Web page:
Thursday, August 29, 2013

Baby Boozer

Ever have one of those days where you come home and you just want a drink? Well, I had a day like that, but, alas, no wine and no beer in the fridge. So I turn to my liquor cabinet, and I see that I have some vodka and St. Germain. Now normally I would mix those two with some sprite, but I am all out of sprite. So I looked to see what I did have in the fridge, and there is apple juice. I have apple juice thanks to my baby who can now start drinking the stuff. Bless that child and her plant made sugar water. Since I was going sweet with this cocktail (by default), I also added some orange liqueur, and the Baby Boozer was born. It came out quite tasty.

Baby Boozer:

2 oz. Vodka
1 oz. Ste. Germain*
1 oz. Orange Liqueur (you can use Cointreau, but I buy the cheap stuff and it came out fine here.)  
2 oz. Apple Juice

Add to a cocktail shaker with ice. Shake and pour.

*If you don't keep St. Germain on hand, (I know not everyone does), you can just substitute an extra shot of vodka. This will make it less sweet and give you an excuse to serve it in a martini glass. Unless you have a nifty glass that is rounded on the bottom like me. Who wouldn't want to use a glass you can spin around without your drink spilling? I'm easily entertained.

Tuesday, August 13, 2013

Buried A Man I hated There

Buried A Man I Hated There is a story of loss and the kind of grief that can destroy lives if left unchecked. The novel focuses on three characters whose lives intertwine at various points and are all suffering from the loss of a loved one. 

Jack Maddox is alive but living like a ghost in a personal hell of his own creation. Heidi seems normal on the surface, but is hiding an obsession. Dr. Bernard avoids dealing with his grief by trying to reclaim his youth, and, in doing so, crosses a line.  Pepper presents three lives torn apart by loss and lays bare emotions that most people want to keep buried. He slowly peels away the layers of the characters until we can see what is real, not just the social mask that they put up for everyone to see.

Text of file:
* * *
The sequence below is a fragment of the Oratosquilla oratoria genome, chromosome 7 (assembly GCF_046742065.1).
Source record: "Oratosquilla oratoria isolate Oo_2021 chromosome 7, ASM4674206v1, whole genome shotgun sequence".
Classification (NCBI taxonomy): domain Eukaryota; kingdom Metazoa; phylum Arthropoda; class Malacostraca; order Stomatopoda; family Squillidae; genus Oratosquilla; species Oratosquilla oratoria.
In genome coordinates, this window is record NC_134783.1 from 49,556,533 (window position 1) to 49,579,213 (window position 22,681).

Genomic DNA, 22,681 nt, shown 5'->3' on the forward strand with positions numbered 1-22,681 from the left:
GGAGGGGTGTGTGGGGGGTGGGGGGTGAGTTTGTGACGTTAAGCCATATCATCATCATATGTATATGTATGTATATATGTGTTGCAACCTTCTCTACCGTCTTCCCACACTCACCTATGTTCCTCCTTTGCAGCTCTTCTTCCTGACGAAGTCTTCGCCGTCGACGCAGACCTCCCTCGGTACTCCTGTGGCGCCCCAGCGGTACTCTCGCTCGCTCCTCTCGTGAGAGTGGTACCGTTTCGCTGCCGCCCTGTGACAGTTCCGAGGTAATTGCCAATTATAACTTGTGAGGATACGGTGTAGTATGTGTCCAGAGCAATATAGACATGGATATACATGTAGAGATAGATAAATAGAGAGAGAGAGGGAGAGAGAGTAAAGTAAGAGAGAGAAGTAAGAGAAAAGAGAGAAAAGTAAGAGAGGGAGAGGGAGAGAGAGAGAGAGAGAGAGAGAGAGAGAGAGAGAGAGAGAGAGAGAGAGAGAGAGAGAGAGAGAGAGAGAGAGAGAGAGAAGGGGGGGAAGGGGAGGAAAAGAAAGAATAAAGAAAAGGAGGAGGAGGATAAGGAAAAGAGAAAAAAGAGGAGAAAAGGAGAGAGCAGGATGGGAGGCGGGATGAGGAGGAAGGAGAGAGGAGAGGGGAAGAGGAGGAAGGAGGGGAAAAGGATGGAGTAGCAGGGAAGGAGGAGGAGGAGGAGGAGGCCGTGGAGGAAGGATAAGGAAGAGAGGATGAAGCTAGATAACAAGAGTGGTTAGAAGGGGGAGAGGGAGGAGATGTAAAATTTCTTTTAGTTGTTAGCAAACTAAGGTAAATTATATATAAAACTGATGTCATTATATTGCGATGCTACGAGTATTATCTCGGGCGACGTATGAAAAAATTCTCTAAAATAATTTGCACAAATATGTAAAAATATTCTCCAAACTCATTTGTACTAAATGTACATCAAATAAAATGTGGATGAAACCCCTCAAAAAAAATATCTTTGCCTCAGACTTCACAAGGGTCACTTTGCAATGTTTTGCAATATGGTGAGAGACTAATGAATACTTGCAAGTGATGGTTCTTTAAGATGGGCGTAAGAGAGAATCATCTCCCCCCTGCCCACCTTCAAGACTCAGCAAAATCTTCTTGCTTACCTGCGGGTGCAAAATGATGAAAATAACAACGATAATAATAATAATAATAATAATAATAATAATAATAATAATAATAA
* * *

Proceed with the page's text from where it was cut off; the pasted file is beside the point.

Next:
This is an emotional read; I cried several times. It forces the reader to examine their own lives and think about what it could be like to lose everything that matters. What is left? That answer is different for everyone, and as Pepper shows in this novel people fall apart in different ways and sometimes you can put the pieces back together. Highly recommended. 

I give it five cocktails.

You can purchase this book by clicking the following links: Amazon USAmazon UKBarnes and Noble

Thursday, August 1, 2013

Fading Light: An Anthology of the Monstrous

Fading Light is an anthology about fear; fear of the unknown monster. Monsters can take all shapes and forms; from what has become the  almost mundane zombie, to the overdone vampire that isn't really scary anymore. Nothing so common will be found between these pages. No, here the monsters run the gamut from animals from other dimensions to intelligent life forms that have been slowly plotting against us. I found myself sucked in to each of these nightmare worlds but some kept me up at night more than others.

Wrath, by Lee Mather was the story that had the greatest impact on me. I think that was in part due to the subject matter but also a testament to Mather's excellent skill as a writer. I don't want to go into too many details and possibly give away the ending, but this is a story of religious horror that packs quite an emotional wallop and had me questioning what I would do in a similar situation. 

Darktide by Mark Lawrence is a story that deals with the consequences of exploring too deep, of awakening something that has been dormant for a very long time. This one really scared me. Most stories I read don't, but this one explores the idea of an unknown coming for not only you, but your whole family and what you have to do to protect them. And how do you protect yourself and loved ones from something that you not only don't understand, but can't do anything about? 

Degenerates by D.L. Seymour is one I really enjoyed. It is set some years after H.P. Lovecraft's The Dunwich Horror, which is a story I would recommend reading first if you are not familiar with it. Seymour manages to pull off a suitably Lovecraftian tale with a twist ending that I didn't quite see coming.

Light Save Us by Ryan Lawler was one of my favorites due to the gore and action that kept this story moving at a fast clip. It had that horror movie feel that gets your heart pounding and makes you want to scream at the characters to look out for the monster that is sure to come at them, or yell at them to not go out alone where you know the danger lurks.  

There was one story in this anthology that stood out from the rest because it was actually quite humorous rather than dark and scary. Gef Fox just plain had fun with Where Coyotes Fear to Tread, and I think the reader has fun right along with him. There are two unwitting heroes stuck in Tennessee when the monsters come and then find themselves on a mission to save the world. 

This is a large anthology and I found that I liked almost every story in here. For anyone looking for something a bit different that will touch more on the reader's fear of the unknown, they have a winner with this one. I wouldn't read it right before bed or you may find yourself sleeping with the lights on. 

I give it five cocktails.

You can purchase this book by clicking the following links: Amazon USAmazon UKBarnes and Noble